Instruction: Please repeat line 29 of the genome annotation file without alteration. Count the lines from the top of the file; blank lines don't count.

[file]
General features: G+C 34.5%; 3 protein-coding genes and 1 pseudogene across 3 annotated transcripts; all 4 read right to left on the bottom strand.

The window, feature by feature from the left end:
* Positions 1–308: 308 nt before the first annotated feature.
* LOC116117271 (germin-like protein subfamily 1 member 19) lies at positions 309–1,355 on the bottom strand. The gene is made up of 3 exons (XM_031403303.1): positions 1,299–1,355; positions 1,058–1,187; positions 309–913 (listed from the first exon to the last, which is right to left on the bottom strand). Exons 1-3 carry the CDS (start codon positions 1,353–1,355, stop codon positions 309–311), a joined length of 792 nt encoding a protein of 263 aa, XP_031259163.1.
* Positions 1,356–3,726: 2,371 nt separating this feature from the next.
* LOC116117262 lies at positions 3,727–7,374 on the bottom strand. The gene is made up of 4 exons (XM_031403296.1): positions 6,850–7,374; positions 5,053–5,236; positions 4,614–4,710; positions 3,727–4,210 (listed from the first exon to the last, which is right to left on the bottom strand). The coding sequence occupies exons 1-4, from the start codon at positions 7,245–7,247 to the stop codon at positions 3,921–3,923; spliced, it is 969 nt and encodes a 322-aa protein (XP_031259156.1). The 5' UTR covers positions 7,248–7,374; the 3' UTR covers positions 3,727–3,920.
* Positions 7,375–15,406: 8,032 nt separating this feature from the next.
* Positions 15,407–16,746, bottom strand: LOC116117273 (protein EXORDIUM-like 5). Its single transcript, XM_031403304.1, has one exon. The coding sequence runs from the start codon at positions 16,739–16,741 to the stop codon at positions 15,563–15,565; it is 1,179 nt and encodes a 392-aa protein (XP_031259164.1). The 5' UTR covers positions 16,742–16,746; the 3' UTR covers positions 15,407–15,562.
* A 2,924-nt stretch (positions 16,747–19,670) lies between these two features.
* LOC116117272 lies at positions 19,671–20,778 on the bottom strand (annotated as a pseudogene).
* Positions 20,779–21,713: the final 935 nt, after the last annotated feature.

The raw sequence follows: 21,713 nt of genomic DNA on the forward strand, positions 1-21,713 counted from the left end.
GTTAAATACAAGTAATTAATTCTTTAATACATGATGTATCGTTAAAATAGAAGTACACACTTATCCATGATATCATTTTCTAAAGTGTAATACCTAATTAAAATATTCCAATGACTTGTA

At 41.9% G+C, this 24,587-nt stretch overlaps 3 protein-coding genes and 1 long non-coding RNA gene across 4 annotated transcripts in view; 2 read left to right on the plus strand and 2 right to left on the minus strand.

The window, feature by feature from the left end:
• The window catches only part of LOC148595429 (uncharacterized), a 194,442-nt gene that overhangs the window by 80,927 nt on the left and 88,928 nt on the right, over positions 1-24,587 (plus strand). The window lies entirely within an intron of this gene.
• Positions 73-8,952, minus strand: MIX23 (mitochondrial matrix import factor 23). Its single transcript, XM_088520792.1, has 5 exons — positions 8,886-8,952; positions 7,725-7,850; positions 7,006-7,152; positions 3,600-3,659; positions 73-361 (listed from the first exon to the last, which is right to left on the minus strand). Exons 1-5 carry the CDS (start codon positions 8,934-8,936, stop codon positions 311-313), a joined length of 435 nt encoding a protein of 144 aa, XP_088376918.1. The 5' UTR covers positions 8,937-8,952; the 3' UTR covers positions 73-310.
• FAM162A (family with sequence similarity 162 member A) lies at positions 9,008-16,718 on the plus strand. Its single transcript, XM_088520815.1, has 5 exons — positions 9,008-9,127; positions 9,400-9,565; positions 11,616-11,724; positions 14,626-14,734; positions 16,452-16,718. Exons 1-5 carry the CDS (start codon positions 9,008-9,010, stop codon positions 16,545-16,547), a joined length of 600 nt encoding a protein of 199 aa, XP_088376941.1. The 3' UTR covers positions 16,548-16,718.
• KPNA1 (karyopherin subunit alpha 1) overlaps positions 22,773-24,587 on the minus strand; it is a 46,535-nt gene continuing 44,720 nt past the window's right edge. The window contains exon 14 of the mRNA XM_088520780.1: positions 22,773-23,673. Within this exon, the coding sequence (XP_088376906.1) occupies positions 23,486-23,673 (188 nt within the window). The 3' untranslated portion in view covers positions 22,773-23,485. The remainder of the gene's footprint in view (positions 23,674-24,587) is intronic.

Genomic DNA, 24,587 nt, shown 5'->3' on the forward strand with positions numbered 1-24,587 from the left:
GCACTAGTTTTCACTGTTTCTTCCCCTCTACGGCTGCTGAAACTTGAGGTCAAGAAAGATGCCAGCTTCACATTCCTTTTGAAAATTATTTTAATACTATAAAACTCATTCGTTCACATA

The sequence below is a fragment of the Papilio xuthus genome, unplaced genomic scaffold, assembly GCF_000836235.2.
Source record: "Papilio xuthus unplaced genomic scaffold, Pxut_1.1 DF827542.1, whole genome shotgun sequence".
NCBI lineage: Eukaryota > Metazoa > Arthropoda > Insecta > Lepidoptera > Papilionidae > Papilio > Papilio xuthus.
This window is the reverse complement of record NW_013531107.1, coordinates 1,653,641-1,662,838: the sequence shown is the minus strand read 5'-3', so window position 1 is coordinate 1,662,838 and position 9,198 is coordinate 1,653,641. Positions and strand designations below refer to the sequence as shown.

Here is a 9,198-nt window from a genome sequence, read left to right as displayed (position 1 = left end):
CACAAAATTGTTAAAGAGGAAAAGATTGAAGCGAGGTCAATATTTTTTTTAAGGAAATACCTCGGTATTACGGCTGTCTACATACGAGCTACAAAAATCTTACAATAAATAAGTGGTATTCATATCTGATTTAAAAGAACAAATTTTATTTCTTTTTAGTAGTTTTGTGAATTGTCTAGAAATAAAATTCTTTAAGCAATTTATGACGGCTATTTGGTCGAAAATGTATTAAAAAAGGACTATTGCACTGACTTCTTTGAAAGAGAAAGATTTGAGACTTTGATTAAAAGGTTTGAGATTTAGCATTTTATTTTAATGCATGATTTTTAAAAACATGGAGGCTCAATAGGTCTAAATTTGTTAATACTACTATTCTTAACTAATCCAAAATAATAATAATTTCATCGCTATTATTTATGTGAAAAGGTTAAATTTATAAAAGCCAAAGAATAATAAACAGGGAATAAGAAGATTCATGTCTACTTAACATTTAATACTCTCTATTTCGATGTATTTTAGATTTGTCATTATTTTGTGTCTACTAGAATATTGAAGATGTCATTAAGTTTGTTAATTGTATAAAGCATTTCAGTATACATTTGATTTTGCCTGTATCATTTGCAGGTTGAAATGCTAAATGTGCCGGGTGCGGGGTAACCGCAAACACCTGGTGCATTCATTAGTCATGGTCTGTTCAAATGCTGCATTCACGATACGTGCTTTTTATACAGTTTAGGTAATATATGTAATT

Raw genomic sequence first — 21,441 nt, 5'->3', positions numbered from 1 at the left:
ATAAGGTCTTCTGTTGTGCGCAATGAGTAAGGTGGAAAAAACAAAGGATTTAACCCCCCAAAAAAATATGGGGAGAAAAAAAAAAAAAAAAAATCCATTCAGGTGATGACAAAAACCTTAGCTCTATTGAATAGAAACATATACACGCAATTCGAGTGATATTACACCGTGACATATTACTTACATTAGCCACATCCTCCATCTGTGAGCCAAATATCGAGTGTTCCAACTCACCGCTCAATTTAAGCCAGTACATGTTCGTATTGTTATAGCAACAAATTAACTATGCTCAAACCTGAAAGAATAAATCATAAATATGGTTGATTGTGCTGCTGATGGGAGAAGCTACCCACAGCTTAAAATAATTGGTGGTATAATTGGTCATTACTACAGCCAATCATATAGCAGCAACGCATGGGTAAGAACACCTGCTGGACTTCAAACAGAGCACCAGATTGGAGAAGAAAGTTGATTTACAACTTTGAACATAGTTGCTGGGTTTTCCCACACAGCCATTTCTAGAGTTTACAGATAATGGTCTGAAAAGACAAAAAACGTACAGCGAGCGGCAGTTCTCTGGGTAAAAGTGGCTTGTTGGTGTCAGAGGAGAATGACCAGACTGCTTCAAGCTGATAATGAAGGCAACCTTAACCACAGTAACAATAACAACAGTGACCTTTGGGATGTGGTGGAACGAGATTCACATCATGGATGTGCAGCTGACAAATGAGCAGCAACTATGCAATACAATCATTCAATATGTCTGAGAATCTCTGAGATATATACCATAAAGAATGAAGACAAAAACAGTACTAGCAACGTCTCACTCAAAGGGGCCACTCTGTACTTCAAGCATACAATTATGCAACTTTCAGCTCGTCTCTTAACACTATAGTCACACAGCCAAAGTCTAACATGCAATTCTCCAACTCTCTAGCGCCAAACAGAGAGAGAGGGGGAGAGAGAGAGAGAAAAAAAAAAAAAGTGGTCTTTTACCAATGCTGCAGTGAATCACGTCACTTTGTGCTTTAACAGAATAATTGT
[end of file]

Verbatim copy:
ATAAGGTCTTCTGTTGTGCGCAATGAGTAAGGTGGAAAAAACAAAGGATTTAACCCCCCAAAAAAATATGGGGAGAAAAAAAAAAAAAAAAAATCCATTCAGGTGATGACAAAAACCTTAGCTCTATTGAATAGAAACATATACACGCAATTCGAGTGATATTACACCGTGACATATTACTTACATTAGCCACATCCTCCATCTGTGAGCCAAATATCGAGTGTTCCAACTCACCGCTCAATTTAAGCCAGTACATGTTCGTATTGTTATAGCAACAAATTAACTATGCTCAAACCTGAAAGAATAAATCATAAATATGGTTGATTGTGCTGCTGATGGGAGAAGCTACCCACAGCTTAAAATAATTGGTGGTATAATTGGTCATTACTACAGCCAATCATATAGCAGCAACGCATGGGTAAGAACACCTGCTGGACTTCAAACAGAGCACCAGATTGGAGAAGAAAGTTGATTTACAACTTTGAACATAGTTGCTGGGTTTTCCCACACAGCCATTTCTAGAGTTTACAGATAATGGTCTGAAAAGACAAAAAACGTACAGCGAGCGGCAGTTCTCTGGGTAAAAGTGGCTTGTTGGTGTCAGAGGAGAATGACCAGACTGCTTCAAGCTGATAATGAAGGCAACCTTAACCACAGTAACAATAACAACAGTGACCTTTGGGATGTGGTGGAACGAGATTCACATCATGGATGTGCAGCTGACAAATGAGCAGCAACTATGCAATACAATCATTCAATATGTCTGAGAATCTCTGAGATATATACCATAAAGAATGAAGACAAAAACAGTACTAGCAACGTCTCACTCAAAGGGGCCACTCTGTACTTCAAGCATACAATTATGCAACTTTCAGCTCGTCTCTTAACACTATAGTCACACAGCCAAAGTCTAACATGCAATTCTCCAACTCTCTAGCGCCAAACAGAGAGAGAGGGGGAGAGAGAGAGAGAAAAAAAAAAAAAGTGGTCTTTTACCAATGCTGCAGTGAATCACGTCACTTTGTGCTTTAACAGAATAATTGT